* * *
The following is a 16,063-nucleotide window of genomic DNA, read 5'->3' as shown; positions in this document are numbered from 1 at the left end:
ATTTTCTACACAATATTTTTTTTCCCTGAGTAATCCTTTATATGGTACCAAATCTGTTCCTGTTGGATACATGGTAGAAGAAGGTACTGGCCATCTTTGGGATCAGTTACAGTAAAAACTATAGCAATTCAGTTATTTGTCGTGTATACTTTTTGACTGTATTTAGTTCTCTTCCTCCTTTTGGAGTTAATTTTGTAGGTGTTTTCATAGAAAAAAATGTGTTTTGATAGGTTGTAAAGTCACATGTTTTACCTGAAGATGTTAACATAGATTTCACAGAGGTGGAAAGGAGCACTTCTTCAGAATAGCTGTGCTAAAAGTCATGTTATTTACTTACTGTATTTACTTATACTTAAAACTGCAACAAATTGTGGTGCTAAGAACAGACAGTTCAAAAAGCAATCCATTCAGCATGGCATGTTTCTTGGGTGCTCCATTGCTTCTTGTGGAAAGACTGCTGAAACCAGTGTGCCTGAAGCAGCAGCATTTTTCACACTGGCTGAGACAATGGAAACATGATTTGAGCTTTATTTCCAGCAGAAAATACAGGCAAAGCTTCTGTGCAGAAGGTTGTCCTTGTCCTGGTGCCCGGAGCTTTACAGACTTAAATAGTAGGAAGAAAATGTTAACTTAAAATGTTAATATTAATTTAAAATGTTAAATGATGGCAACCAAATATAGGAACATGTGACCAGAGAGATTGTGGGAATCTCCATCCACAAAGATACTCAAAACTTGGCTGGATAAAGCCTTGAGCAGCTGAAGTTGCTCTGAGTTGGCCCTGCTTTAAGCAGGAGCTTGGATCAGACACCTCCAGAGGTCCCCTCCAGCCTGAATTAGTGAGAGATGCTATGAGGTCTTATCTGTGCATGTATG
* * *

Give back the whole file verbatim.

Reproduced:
The following is a 16,063-nucleotide window of genomic DNA, read 5'->3' as shown; positions in this document are numbered from 1 at the left end:
ATTTTCTACACAATATTTTTTTTCCCTGAGTAATCCTTTATATGGTACCAAATCTGTTCCTGTTGGATACATGGTAGAAGAAGGTACTGGCCATCTTTGGGATCAGTTACAGTAAAAACTATAGCAATTCAGTTATTTGTCGTGTATACTTTTTGACTGTATTTAGTTCTCTTCCTCCTTTTGGAGTTAATTTTGTAGGTGTTTTCATAGAAAAAAATGTGTTTTGATAGGTTGTAAAGTCACATGTTTTACCTGAAGATGTTAACATAGATTTCACAGAGGTGGAAAGGAGCACTTCTTCAGAATAGCTGTGCTAAAAGTCATGTTATTTACTTACTGTATTTACTTATACTTAAAACTGCAACAAATTGTGGTGCTAAGAACAGACAGTTCAAAAAGCAATCCATTCAGCATGGCATGTTTCTTGGGTGCTCCATTGCTTCTTGTGGAAAGACTGCTGAAACCAGTGTGCCTGAAGCAGCAGCATTTTTCACACTGGCTGAGACAATGGAAACATGATTTGAGCTTTATTTCCAGCAGAAAATACAGGCAAAGCTTCTGTGCAGAAGGTTGTCCTTGTCCTGGTGCCCGGAGCTTTACAGACTTAAATAGTAGGAAGAAAATGTTAACTTAAAATGTTAATATTAATTTAAAATGTTAAATGATGGCAACCAAATATAGGAACATGTGACCAGAGAGATTGTGGGAATCTCCATCCACAAAGATACTCAAAACTTGGCTGGATAAAGCCTTGAGCAGCTGAAGTTGCTCTGAGTTGGCCCTGCTTTAAGCAGGAGCTTGGATCAGACACCTCCAGAGGTCCCCTCCAGCCTGAATTAGTGAGAGATGCTATGAGGTCTTATCTGTGCATGTATG